At 9 p.m., he wrote, “An un-pup-ular opinion: I think someone should have shared their pizza with me. I am being a good boy. I deserve pizza. #CreateNrva”

And at 3 a.m., “The humans have become odd. They say words with no meaning. Send coffee please! #CreateNrva”

For many of the students, CreateAthon represents a great opportunity to gain valuable experience with providing marketing and graphic design services to a client, while also engaging with and serving the Richmond community.

“I wanted to participate because my friend had done CreateAthon before and he recommended that I try it out,” said Lauren Berger, a senior in the Department of Communication Arts, who worked on Sprite’s HERO. “[I wanted] just to push myself and see what kind of skills I have in a group setting, to kind of collaborate with others and also to help nonprofits out at the same time. I thought it’d be really cool to get portfolio work for myself and also to help a nonprofit in the community.”

A key part of CreateAthon’s success was the team of volunteer mentors from the Richmond region’s public relations and marketing profession.

Zeke, along with Jeanne McNeil, Chris Miller and David Sams of Sprite's HERO, listen as VCU students present their pro bono marketing work during CreateAthon. (Photo by Brian McNeill)
Zeke, along with Jeanne McNeil, Chris Miller and David Sams of Sprite's HERO, listen as VCU students present their pro bono marketing work during CreateAthon. (Photo by Brian McNeill)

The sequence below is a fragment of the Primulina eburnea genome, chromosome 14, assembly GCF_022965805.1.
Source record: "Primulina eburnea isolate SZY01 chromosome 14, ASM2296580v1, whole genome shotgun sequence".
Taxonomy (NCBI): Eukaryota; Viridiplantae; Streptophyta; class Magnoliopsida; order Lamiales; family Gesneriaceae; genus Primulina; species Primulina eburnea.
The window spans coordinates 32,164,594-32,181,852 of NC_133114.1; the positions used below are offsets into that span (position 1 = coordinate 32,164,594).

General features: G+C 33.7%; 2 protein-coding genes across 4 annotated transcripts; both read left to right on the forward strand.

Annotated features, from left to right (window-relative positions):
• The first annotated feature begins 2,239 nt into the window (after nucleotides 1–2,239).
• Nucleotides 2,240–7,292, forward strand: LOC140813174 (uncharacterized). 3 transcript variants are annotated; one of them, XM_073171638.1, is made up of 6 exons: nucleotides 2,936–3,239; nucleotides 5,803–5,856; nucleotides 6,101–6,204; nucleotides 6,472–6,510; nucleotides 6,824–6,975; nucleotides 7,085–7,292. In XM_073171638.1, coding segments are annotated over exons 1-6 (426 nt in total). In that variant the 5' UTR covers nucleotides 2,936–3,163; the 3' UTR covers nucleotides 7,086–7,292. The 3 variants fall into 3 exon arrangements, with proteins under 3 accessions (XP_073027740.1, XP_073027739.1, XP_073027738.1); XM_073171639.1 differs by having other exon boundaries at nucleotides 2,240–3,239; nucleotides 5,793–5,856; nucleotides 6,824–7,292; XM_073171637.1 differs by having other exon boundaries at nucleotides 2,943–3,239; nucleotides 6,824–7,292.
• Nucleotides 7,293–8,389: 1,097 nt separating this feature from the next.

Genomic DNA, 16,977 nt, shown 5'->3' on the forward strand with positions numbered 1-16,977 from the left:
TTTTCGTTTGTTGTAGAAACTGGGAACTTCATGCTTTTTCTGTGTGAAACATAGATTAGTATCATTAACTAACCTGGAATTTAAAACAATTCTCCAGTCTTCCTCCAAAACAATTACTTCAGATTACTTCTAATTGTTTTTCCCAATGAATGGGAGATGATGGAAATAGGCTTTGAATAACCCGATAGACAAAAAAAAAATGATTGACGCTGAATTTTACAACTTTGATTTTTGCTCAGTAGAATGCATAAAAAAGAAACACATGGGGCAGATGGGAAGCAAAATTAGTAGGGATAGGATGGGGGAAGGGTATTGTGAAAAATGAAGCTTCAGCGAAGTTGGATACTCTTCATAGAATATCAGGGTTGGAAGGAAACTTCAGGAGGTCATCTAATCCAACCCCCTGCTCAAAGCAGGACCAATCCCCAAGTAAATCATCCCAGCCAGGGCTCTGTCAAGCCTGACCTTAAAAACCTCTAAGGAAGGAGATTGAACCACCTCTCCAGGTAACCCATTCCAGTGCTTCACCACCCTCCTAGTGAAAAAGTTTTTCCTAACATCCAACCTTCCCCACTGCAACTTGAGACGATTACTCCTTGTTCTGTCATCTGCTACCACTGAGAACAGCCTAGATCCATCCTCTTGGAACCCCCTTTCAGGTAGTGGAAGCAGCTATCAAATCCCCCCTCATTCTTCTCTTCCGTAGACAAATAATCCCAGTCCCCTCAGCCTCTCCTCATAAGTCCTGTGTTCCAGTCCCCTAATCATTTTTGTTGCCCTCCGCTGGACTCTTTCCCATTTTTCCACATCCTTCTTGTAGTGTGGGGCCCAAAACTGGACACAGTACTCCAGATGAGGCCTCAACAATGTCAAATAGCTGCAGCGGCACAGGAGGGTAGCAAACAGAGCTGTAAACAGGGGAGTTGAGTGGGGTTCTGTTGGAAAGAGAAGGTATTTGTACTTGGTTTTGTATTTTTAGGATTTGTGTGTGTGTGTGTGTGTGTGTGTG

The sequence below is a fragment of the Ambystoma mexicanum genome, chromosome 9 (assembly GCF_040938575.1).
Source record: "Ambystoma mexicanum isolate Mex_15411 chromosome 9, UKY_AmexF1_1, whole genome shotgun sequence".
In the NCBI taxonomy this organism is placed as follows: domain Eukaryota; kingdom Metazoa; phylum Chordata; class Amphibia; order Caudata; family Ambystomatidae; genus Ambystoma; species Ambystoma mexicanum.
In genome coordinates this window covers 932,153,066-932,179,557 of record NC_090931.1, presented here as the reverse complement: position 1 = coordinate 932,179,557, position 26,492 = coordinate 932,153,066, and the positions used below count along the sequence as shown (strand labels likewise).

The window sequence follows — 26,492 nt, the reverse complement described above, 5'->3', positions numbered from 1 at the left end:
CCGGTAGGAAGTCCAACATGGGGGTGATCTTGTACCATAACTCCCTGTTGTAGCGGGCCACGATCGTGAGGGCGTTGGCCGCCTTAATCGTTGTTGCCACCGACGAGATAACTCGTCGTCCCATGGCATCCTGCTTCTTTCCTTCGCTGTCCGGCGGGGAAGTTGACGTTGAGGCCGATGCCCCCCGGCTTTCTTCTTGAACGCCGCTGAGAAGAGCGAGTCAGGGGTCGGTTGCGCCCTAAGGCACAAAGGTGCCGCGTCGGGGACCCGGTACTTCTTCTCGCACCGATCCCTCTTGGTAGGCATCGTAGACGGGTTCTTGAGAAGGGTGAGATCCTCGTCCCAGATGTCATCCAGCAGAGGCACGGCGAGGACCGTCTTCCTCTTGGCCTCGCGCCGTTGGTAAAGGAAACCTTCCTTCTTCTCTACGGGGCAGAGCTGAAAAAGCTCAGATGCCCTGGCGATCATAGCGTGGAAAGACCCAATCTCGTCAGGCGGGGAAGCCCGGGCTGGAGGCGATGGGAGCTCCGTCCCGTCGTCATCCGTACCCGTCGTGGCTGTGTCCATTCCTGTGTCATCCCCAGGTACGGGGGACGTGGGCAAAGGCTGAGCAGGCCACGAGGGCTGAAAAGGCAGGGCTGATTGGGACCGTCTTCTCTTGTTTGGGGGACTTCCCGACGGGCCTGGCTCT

Taya Jarman, communications director for the Virginia Department of Health – Office of Family Health Services, volunteered as a mentor through the Richmond chapter of the Public Relations Society of America.

“It’s important that we participate and that we give back to the community and guide the students,” Jarman said. “And it’s important that they hear real voices in the community, so it’s not just conceptual, big-picture thinking. But we can actually drive them when they start going off track, and saying, ‘Well, from our experience, in the industry, here’s what might work a little better,’ or, ‘Here’s some tips or tricks that you could use.’ We can really ground this experience in real-life work by helping to guide them through this process.”

Officials with the nonprofits that took part in this year’s CreateAthon said the VCU students provided them with excellent work that they likely would not have otherwise been able to afford.

“This is huge for us,” said Chris Miller, founder of Sprite’s HERO. “We have no paid staff and we have zero budget. So having their creativity and their knowledge and their expertise, and having them be willing to give up their spring break for this, it’s huge. And it’s just simply not something we could do ourselves.”